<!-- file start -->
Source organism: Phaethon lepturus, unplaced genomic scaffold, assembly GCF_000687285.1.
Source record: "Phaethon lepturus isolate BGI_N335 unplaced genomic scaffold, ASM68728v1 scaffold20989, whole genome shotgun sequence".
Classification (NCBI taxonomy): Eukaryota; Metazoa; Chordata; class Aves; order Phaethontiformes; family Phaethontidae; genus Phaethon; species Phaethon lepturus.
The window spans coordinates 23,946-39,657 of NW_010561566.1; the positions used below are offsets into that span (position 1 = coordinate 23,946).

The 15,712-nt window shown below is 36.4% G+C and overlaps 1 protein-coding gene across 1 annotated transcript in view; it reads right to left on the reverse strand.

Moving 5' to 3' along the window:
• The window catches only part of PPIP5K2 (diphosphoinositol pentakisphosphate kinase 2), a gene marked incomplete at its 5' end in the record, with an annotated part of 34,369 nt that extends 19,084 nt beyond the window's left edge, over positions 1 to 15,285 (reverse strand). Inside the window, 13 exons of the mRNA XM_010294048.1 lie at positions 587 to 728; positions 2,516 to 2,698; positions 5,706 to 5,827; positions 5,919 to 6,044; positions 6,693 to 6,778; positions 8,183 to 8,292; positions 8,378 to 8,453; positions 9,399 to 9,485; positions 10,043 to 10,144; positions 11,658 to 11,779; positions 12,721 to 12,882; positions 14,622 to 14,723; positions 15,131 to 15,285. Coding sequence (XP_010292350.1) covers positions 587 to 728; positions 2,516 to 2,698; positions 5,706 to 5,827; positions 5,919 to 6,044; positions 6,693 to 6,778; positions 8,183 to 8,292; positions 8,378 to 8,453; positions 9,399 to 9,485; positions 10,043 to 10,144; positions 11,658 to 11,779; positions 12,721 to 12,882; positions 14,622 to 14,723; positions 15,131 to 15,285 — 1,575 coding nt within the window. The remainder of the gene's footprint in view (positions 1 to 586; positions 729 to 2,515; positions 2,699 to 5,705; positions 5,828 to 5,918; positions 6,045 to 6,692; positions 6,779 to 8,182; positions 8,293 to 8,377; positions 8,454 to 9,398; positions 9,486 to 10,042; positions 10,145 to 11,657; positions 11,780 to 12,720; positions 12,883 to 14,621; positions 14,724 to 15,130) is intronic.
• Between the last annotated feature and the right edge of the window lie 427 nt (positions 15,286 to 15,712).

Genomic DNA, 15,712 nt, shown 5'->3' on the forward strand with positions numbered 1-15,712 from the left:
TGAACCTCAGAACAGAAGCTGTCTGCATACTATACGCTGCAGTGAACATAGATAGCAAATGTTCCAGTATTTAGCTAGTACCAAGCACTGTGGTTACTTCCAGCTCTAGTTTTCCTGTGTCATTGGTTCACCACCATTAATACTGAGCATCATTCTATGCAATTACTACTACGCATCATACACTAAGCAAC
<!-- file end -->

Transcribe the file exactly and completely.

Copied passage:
Source organism: Phaethon lepturus, unplaced genomic scaffold, assembly GCF_000687285.1.
Source record: "Phaethon lepturus isolate BGI_N335 unplaced genomic scaffold, ASM68728v1 scaffold20989, whole genome shotgun sequence".
Classification (NCBI taxonomy): Eukaryota; Metazoa; Chordata; class Aves; order Phaethontiformes; family Phaethontidae; genus Phaethon; species Phaethon lepturus.
The window spans coordinates 23,946-39,657 of NW_010561566.1; the positions used below are offsets into that span (position 1 = coordinate 23,946).

The 15,712-nt window shown below is 36.4% G+C and overlaps 1 protein-coding gene across 1 annotated transcript in view; it reads right to left on the reverse strand.

Moving 5' to 3' along the window:
• The window catches only part of PPIP5K2 (diphosphoinositol pentakisphosphate kinase 2), a gene marked incomplete at its 5' end in the record, with an annotated part of 34,369 nt that extends 19,084 nt beyond the window's left edge, over positions 1 to 15,285 (reverse strand). Inside the window, 13 exons of the mRNA XM_010294048.1 lie at positions 587 to 728; positions 2,516 to 2,698; positions 5,706 to 5,827; positions 5,919 to 6,044; positions 6,693 to 6,778; positions 8,183 to 8,292; positions 8,378 to 8,453; positions 9,399 to 9,485; positions 10,043 to 10,144; positions 11,658 to 11,779; positions 12,721 to 12,882; positions 14,622 to 14,723; positions 15,131 to 15,285. Coding sequence (XP_010292350.1) covers positions 587 to 728; positions 2,516 to 2,698; positions 5,706 to 5,827; positions 5,919 to 6,044; positions 6,693 to 6,778; positions 8,183 to 8,292; positions 8,378 to 8,453; positions 9,399 to 9,485; positions 10,043 to 10,144; positions 11,658 to 11,779; positions 12,721 to 12,882; positions 14,622 to 14,723; positions 15,131 to 15,285 — 1,575 coding nt within the window. The remainder of the gene's footprint in view (positions 1 to 586; positions 729 to 2,515; positions 2,699 to 5,705; positions 5,828 to 5,918; positions 6,045 to 6,692; positions 6,779 to 8,182; positions 8,293 to 8,377; positions 8,454 to 9,398; positions 9,486 to 10,042; positions 10,145 to 11,657; positions 11,780 to 12,720; positions 12,883 to 14,621; positions 14,724 to 15,130) is intronic.
• Between the last annotated feature and the right edge of the window lie 427 nt (positions 15,286 to 15,712).

Genomic DNA, 15,712 nt, shown 5'->3' on the forward strand with positions numbered 1-15,712 from the left:
TGAACCTCAGAACAGAAGCTGTCTGCATACTATACGCTGCAGTGAACATAGATAGCAAATGTTCCAGTATTTAGCTAGTACCAAGCACTGTGGTTACTTCCAGCTCTAGTTTTCCTGTGTCATTGGTTCACCACCATTAATACTGAGCATCATTCTATGCAATTACTACTACGCATCATACACTAAGCAAC